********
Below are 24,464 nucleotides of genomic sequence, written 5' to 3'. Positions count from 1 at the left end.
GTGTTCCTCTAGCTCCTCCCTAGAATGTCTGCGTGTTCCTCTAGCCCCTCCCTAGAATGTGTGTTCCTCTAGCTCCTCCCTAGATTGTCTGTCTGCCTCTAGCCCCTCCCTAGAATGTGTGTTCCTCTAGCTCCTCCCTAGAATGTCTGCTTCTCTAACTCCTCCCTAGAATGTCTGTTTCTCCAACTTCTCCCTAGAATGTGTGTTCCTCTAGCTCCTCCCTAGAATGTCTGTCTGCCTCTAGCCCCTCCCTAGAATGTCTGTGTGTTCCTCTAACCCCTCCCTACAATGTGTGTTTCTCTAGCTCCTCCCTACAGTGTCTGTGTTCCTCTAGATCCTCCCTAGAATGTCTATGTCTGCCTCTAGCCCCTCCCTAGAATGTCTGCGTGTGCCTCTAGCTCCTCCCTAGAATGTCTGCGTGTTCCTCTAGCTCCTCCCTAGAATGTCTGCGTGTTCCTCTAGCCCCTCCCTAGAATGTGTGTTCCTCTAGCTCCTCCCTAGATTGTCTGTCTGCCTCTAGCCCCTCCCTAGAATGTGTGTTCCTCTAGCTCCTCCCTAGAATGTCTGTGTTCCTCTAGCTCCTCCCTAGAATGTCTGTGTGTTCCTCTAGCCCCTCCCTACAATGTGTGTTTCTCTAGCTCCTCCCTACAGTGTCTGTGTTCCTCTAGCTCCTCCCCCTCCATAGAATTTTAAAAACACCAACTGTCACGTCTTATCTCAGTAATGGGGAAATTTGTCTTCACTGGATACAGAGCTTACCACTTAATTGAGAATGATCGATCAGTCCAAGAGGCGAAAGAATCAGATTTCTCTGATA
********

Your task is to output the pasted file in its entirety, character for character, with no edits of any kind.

Below are 24,464 nucleotides of genomic sequence, written 5' to 3'. Positions count from 1 at the left end.
GTGTTCCTCTAGCTCCTCCCTAGAATGTCTGCGTGTTCCTCTAGCCCCTCCCTAGAATGTGTGTTCCTCTAGCTCCTCCCTAGATTGTCTGTCTGCCTCTAGCCCCTCCCTAGAATGTGTGTTCCTCTAGCTCCTCCCTAGAATGTCTGCTTCTCTAACTCCTCCCTAGAATGTCTGTTTCTCCAACTTCTCCCTAGAATGTGTGTTCCTCTAGCTCCTCCCTAGAATGTCTGTCTGCCTCTAGCCCCTCCCTAGAATGTCTGTGTGTTCCTCTAACCCCTCCCTACAATGTGTGTTTCTCTAGCTCCTCCCTACAGTGTCTGTGTTCCTCTAGATCCTCCCTAGAATGTCTATGTCTGCCTCTAGCCCCTCCCTAGAATGTCTGCGTGTGCCTCTAGCTCCTCCCTAGAATGTCTGCGTGTTCCTCTAGCTCCTCCCTAGAATGTCTGCGTGTTCCTCTAGCCCCTCCCTAGAATGTGTGTTCCTCTAGCTCCTCCCTAGATTGTCTGTCTGCCTCTAGCCCCTCCCTAGAATGTGTGTTCCTCTAGCTCCTCCCTAGAATGTCTGTGTTCCTCTAGCTCCTCCCTAGAATGTCTGTGTGTTCCTCTAGCCCCTCCCTACAATGTGTGTTTCTCTAGCTCCTCCCTACAGTGTCTGTGTTCCTCTAGCTCCTCCCCCTCCATAGAATTTTAAAAACACCAACTGTCACGTCTTATCTCAGTAATGGGGAAATTTGTCTTCACTGGATACAGAGCTTACCACTTAATTGAGAATGATCGATCAGTCCAAGAGGCGAAAGAATCAGATTTCTCTGATA